“The government should find a way to keep getting feedback from the sickle cell disease community itself. Also developed a pipeline in which to receive constant feedback from them. And from the feedback there, we can use it to drive policy, research, and management strategies to continue to make their lives more meaningful and rewarding. Socio-culturally, if you want to manage a disease, you must also manage its environment beyond giving drugs”.
On the misconception about sickle cell disappearing when the patient crosses a certain age, Dr. Idowu said that actually, it never disappears; instead, what happens is that the damages become wider spread and more prominent, and the symptoms diversify and change as the patient continues to age.
When asked about the management strategies for handling the sickle cell crisis, Dr. Idowu noted that the current acceptable global cure for sickle disease is a bone marrow transplant. Though the cure, which is a bone marrow transplant, is not easily affordable by the teeming sickle cell patients due to its huge cost. “Accessibility to this kind of therapy is very difficult, especially for those of us living in this part of the world. A normal bone marrow transplant goes beyond $500,000, and those with sickle cell disease in Nigeria or Africa cannot afford the cost,” he said.
One of the widely used strategies within Nigeria and Africa is to manage the symptoms and prevent people from getting sick with infections, especially malaria. Most sickle cell patients are placed on medications that have to keep infections at bay while also encouraging healthy lifestyle practices among them.
Ongoing research on Sickle cell Disease;
Dr. Idowu noted that sickle cell is unique in the sense that those born with sickle cell disease surprisingly do not express the symptoms within six months of their lives. The reason is that within six months of birth, the child survives on the same type of blood as in the womb, called fetal hemoglobin.
What happens is that within the first six months of birth, the body tends to switch on the Gamma-haemoglobin that helps in the production of fetal hemoglobin, such that at two years, all the genes that help the body produce fetal hemoglobin are turned off, whether you are born normal or sickle cell. So, you are unable to produce fetal hemoglobin as you grow older.
Further extensive studies have also established that patients with sickle disease who have a higher fetal hemoglobin seem to live longer and are healthier than those with a low fetal hemoglobin.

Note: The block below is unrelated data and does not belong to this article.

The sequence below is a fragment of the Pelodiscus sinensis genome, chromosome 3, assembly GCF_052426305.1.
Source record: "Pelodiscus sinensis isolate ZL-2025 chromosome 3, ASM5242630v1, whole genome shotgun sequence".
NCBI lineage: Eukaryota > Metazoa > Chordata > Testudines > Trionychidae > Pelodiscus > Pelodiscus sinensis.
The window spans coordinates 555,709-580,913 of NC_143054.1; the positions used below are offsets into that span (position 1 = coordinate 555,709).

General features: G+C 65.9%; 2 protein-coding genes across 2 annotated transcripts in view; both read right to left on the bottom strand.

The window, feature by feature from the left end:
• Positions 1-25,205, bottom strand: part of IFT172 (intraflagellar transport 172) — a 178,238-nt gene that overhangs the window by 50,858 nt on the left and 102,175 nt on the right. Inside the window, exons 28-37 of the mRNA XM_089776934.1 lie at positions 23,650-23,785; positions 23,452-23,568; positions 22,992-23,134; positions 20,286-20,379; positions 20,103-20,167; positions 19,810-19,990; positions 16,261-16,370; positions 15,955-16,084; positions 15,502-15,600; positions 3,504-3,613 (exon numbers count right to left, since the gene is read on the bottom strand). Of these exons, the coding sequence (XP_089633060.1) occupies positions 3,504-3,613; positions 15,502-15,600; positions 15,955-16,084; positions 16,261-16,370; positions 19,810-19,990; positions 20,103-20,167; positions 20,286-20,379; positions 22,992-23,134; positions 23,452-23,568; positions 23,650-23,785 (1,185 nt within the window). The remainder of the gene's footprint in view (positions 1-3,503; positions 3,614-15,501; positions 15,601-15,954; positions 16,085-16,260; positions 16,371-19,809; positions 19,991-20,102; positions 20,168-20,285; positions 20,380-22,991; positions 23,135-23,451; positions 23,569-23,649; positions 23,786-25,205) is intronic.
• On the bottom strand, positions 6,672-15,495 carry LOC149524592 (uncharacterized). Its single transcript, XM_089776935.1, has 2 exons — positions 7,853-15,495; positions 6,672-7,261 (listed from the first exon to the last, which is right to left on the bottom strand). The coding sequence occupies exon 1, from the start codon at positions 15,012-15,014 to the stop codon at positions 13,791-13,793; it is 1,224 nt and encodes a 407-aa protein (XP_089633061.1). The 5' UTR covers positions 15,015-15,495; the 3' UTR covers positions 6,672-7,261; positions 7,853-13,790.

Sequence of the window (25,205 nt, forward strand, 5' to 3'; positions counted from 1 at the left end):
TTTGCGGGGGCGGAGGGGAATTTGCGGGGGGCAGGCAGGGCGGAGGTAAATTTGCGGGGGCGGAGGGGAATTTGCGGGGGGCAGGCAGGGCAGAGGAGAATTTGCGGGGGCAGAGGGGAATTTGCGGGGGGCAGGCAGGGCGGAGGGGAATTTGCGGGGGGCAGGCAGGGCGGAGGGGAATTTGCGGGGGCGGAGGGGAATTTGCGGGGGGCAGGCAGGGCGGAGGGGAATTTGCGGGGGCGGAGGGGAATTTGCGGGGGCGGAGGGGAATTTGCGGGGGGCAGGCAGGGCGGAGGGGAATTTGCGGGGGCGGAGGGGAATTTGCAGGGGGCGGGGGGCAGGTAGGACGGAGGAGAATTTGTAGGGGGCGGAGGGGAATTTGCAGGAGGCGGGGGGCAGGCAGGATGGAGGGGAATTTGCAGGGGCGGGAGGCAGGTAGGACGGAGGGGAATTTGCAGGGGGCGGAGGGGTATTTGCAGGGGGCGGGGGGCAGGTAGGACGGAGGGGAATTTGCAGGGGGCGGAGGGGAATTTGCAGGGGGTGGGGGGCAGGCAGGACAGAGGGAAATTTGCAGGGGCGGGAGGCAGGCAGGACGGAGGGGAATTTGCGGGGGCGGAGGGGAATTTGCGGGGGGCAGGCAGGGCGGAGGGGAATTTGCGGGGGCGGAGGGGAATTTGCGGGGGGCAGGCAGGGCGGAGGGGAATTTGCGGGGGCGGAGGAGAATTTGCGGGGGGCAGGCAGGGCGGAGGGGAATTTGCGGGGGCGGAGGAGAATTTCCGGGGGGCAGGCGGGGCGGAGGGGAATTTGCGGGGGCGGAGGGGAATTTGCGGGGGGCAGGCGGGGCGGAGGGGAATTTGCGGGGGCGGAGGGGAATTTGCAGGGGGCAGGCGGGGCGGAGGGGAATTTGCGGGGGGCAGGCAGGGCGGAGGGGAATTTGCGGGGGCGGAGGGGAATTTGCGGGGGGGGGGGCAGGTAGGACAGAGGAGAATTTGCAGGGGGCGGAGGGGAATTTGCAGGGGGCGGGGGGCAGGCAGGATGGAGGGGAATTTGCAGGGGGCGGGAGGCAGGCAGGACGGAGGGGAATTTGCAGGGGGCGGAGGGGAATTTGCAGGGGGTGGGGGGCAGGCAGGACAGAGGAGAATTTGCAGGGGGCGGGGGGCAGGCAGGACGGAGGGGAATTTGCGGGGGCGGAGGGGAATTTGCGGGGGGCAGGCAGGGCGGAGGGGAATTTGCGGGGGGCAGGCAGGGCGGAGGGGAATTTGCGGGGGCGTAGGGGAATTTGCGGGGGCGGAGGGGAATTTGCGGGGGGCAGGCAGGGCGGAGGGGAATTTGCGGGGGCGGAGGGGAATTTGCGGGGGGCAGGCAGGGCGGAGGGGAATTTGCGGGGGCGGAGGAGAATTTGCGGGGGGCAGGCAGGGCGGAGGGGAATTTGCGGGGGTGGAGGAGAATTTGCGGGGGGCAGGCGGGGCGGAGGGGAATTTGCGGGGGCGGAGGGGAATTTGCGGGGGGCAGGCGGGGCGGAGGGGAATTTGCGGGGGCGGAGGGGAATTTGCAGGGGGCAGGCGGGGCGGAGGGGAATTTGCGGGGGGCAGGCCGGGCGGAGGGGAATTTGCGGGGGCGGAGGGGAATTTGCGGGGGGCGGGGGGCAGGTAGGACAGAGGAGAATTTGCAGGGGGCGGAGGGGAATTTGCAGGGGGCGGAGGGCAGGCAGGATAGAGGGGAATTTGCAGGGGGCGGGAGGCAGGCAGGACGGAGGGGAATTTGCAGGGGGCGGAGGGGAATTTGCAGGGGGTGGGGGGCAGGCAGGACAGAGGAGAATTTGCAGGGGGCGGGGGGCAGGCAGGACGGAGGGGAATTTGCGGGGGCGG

Although sickle cell research can be challenging, more progress has been made. My research is still in the preclinical stage and is basically focused on understanding the way in which these genes carry out this function and seeing if we can identify a new therapeutic target that can reverse the switch in people with sickle cell disease.
Currently, we are being founded by the Gate Foundation through an APTI grant and supported through training and capacity building by the National Institute of Health and the African Academy of Science to set up a research program in my institution.
Using the funds provided, we have been able to enroll participants in the study and acquire state-of-the-art equipment to be able to answer those very unique questions as to how sickle cells keep their fetal hemoglobin while other cells keep theirs off.
Across Nigeria, we are fully engaged and expanding. We started communication with the Centre of Excellence for Sickle Cell Research and Training, Abuja; Professor Obiagali Nnodu, on how to expand the study cohort that may be going through clinical trials in their own study center.
When asked how to make research translational beyond paper work, Dr. Idowu emphasized that there is a need to synergize and integrate the research sector into a community-embedded strategy that connects the clinical and bench sides as well as the patients. He further stressed the importance of employing transparency in all the steps of our research. Transparency: communicate the exact nature of what you are doing.
On data harmonization, he said, the government needs to own the data generated from its funded research through TETFUND, where the data are not just collated but adequately managed for economic and developmental purposes as well as informed decision-making.